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Eliminate Short Strikes with an Improved Stinger Rig

FSF Staff September 10, 2014

With any level of involvement enticing toothy predators with live bait, you’ve surely experienced the dreaded short strike. In fact, many game fish attack the tail end of live prey in a deliberate attempt to eliminate their means of propulsion. To outsmart toothy game fish—king mackerel and wahoo in particular—local anglers have been using stinger rigs for years, but tournament teams chasing winning fish have developed a superior method for constructing a stealthier presentation.

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Step 1 Photo: doughertyphotos.com

Most stinger rigs are fairly standardized and only vary in selection of hook size and wire leader. When creating a traditional stinger rig a treble hook is attached to a length of wire and connected to the lead hook’s eye with a haywire twist or tiny crimp. The lead hook is then inserted in the nose or shoulder of the baitfish and the stinger is implanted near the tail. Although this rig has proven to be deadly effective, the wire leader extending to the tail is highly visible.

This latest stinger rig takes some practice to master, but with a bit of experience you’ll find the rigging technique extremely easy and highly effective.

Stinger rigs can be used for drifting, slow trolling and kite fishing live baits, but when fishing large offerings it’s apparent the game fish we target are equipped with impressive eyesight for precise attacks. Charging fish are notorious for slicing baits in half, and while the traditional double hook stinger rig has helped many anglers land tournament winning fish, there is a better way.

While you can use titanium or wire for this stealthy stinger rig’s lead hook, you must use single strand wire for the trailing hook. Unlike traditional two-hook kingfish rigs with components that are permanently attached to each other, this approach requires two separate components.

Start by creating the main leader by attaching a 7/0 J-hook to a length of #6 wire or 50 lb. titanium leader. The opposite end will attach to your mono leader. From here, take a length of #7 single strand wire and make a small loop in one end by creating a haywire twist around the bend of the lead hook. It’s important you make the loop just large enough to pass over the barb of the lead hook, but not too large where it could easily become detached during the fight.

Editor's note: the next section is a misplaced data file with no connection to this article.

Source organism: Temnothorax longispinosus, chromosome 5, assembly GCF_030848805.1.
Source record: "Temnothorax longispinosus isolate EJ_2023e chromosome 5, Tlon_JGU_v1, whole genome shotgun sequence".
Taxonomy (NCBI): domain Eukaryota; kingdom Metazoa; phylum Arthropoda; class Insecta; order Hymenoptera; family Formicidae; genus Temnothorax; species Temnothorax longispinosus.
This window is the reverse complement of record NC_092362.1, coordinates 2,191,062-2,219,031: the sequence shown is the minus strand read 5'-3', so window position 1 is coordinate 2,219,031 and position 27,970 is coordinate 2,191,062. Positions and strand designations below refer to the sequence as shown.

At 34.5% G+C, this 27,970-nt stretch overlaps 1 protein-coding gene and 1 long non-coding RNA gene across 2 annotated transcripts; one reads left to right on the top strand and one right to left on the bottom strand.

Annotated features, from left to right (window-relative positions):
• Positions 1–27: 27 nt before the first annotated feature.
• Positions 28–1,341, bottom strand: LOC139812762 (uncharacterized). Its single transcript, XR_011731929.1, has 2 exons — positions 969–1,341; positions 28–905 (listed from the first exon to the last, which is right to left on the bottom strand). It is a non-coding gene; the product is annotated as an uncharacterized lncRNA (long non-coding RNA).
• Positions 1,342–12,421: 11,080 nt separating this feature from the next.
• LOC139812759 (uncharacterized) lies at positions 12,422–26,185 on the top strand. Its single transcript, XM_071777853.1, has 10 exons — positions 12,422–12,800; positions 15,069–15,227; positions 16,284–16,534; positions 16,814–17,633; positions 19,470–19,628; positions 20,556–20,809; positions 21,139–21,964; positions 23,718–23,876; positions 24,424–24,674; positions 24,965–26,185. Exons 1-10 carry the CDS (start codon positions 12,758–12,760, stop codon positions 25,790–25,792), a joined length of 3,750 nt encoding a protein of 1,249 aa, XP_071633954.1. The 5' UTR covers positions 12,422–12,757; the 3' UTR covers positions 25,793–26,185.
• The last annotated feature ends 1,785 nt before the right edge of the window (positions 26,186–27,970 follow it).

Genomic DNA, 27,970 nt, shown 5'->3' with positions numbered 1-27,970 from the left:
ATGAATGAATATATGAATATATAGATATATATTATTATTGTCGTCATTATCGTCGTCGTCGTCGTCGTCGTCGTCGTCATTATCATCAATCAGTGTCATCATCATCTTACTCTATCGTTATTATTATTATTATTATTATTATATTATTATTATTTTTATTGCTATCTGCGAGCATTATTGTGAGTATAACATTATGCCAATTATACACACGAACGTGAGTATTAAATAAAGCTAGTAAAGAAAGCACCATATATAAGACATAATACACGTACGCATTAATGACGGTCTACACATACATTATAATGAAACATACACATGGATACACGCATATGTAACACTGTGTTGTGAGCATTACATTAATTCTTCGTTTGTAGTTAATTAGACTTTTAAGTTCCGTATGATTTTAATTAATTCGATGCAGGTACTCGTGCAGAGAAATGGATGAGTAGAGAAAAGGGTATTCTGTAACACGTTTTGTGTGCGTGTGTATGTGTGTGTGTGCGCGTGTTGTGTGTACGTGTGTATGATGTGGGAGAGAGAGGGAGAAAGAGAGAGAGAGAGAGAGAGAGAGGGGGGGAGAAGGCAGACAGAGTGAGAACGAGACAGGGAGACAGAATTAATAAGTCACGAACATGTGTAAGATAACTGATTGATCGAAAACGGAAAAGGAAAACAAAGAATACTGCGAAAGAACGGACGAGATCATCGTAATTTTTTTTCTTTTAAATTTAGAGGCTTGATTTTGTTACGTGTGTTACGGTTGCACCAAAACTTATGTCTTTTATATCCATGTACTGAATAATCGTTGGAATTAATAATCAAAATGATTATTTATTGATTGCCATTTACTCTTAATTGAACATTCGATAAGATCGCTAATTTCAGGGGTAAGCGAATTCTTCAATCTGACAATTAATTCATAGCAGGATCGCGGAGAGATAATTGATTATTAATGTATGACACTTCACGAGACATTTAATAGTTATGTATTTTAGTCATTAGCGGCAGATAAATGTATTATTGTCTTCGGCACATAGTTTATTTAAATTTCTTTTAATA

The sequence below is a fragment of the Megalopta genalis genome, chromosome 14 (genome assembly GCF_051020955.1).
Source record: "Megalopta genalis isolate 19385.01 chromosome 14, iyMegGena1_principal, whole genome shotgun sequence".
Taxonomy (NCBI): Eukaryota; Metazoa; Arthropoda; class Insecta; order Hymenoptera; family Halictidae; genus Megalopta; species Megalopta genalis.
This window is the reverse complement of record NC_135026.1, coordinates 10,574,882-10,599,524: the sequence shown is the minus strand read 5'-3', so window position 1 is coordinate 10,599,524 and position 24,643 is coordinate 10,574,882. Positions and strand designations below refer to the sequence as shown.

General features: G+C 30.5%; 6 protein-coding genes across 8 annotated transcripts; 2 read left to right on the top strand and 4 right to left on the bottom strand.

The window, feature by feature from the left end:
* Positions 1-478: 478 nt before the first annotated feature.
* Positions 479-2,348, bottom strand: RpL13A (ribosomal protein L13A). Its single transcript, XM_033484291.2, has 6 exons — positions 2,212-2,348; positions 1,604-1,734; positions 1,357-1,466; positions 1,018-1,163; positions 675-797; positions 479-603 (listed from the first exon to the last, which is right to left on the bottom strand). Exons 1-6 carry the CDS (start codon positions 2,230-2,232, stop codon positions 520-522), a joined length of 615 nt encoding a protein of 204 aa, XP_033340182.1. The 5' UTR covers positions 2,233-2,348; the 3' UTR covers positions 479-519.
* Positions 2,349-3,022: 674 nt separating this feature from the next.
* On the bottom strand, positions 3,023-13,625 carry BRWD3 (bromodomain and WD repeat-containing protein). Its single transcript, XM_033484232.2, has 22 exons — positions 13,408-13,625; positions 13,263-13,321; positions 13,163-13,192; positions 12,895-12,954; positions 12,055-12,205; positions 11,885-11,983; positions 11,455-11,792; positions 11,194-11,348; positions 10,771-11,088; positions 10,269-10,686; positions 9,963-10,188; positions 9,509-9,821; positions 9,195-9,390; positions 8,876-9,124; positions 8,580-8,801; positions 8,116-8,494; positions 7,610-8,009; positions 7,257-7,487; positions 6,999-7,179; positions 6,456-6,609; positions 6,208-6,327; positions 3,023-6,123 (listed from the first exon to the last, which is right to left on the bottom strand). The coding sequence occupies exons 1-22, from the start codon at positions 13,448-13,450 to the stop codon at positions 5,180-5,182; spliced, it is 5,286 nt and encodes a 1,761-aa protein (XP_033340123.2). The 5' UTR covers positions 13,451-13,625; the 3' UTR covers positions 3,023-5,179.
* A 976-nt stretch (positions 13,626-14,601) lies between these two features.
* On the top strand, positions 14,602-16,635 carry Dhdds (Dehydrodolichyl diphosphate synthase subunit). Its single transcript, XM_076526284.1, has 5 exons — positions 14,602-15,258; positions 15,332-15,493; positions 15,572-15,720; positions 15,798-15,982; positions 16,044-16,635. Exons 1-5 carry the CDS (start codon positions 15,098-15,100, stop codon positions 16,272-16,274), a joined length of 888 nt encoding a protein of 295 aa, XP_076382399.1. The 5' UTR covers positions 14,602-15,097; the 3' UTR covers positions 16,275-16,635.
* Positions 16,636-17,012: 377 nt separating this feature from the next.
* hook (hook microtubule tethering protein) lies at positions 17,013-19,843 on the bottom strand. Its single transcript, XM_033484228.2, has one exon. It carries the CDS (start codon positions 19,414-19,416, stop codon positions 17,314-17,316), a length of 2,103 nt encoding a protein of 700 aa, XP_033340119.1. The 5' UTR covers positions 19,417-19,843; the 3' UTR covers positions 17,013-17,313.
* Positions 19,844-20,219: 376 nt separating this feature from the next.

This stealthy stinger rig works well with goggle eye, blue runner, speedo and tinker mackerel, so the length of your stinger will vary greatly depending on the length of the chosen bait and exactly where you want the stinger hook to exit the baitfish. It’s important you create several different sized rigs to have ready to go. The goal is to have the stinger hook exit the back of the bait, with the loop and wire leader extending all the way to the nose of the bait just beneath the skin. By hiding the wire trace of your stinger inside the baitfish you will greatly enhance the stealthy attributes of your presentation. Plus, it will keep the two pieces together in the event the bait is sliced in half.

Once you’ve determined the appropriate length of the stinger leader you need to attach a 1/0 J-hook. While many choose to sting live baits with treble hooks, experience has proven that single hooks stay connected just fine and there’s really no need to use trebles.

When it comes time to rig a bait you want to grab your stinger and insert the end opposite of the hook in the back of the baitfish at the precise point you want the hook to exit. The reason we choose #7 wire is because it is stiff and acts like a rigging needle to facilitate the easy insertion of the wire stinger. The wire loop is usually stiff enough to pierce the skin of the bait, but if you need to you can create a point of insertion by puncturing the skin with the tip of the hook. From here carefully slide the wire just below the surface of the skin and feed it along the length of the baitfish all the way to the soft part of the nostril. With the loop resting just below the surface of the baitfish’s skin, take your lead hook and grasp the loop with the point. Pass the loop over the barb of the hook, then insert the lead hook through the nostril of the bait like you normally would. If your lead hook has an offset, make sure the hook point angles downward once inserted in the nose. It’s also important to note that since this rig pulls from the head of the baitfish it is only effective for slow trolling or flat lining and not appropriate for kite fishing.

This latest stinger rig takes some practice to master, but with a bit of experience you’ll find the rigging technique extremely easy and highly effective. Try it for yourself and watch your catch ratio soar!

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